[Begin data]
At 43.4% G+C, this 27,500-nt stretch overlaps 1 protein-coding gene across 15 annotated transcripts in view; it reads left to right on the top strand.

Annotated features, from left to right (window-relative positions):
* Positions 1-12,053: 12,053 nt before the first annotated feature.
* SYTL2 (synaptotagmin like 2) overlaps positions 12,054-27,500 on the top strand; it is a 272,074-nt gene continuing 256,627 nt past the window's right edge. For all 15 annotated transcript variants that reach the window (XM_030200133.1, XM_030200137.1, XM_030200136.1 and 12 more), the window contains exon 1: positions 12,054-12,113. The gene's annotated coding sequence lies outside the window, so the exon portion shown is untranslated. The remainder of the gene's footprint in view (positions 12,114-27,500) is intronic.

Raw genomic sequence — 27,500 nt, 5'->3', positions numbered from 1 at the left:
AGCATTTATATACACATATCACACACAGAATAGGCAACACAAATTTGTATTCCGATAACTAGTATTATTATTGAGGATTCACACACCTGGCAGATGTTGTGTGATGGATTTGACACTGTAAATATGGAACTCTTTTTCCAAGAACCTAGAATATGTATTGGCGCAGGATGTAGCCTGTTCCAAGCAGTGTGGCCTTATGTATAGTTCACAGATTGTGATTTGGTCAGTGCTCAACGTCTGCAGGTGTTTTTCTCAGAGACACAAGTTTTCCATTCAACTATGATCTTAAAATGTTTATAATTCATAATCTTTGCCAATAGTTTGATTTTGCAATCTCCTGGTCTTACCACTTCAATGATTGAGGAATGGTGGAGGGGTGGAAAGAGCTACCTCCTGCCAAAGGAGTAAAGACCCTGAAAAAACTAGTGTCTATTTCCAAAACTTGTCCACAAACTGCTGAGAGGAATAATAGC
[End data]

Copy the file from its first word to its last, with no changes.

At 43.4% G+C, this 27,500-nt stretch overlaps 1 protein-coding gene across 15 annotated transcripts in view; it reads left to right on the top strand.

Annotated features, from left to right (window-relative positions):
* Positions 1-12,053: 12,053 nt before the first annotated feature.
* SYTL2 (synaptotagmin like 2) overlaps positions 12,054-27,500 on the top strand; it is a 272,074-nt gene continuing 256,627 nt past the window's right edge. For all 15 annotated transcript variants that reach the window (XM_030200133.1, XM_030200137.1, XM_030200136.1 and 12 more), the window contains exon 1: positions 12,054-12,113. The gene's annotated coding sequence lies outside the window, so the exon portion shown is untranslated. The remainder of the gene's footprint in view (positions 12,114-27,500) is intronic.

Raw genomic sequence — 27,500 nt, 5'->3', positions numbered from 1 at the left:
AGCATTTATATACACATATCACACACAGAATAGGCAACACAAATTTGTATTCCGATAACTAGTATTATTATTGAGGATTCACACACCTGGCAGATGTTGTGTGATGGATTTGACACTGTAAATATGGAACTCTTTTTCCAAGAACCTAGAATATGTATTGGCGCAGGATGTAGCCTGTTCCAAGCAGTGTGGCCTTATGTATAGTTCACAGATTGTGATTTGGTCAGTGCTCAACGTCTGCAGGTGTTTTTCTCAGAGACACAAGTTTTCCATTCAACTATGATCTTAAAATGTTTATAATTCATAATCTTTGCCAATAGTTTGATTTTGCAATCTCCTGGTCTTACCACTTCAATGATTGAGGAATGGTGGAGGGGTGGAAAGAGCTACCTCCTGCCAAAGGAGTAAAGACCCTGAAAAAACTAGTGTCTATTTCCAAAACTTGTCCACAAACTGCTGAGAGGAATAATAGC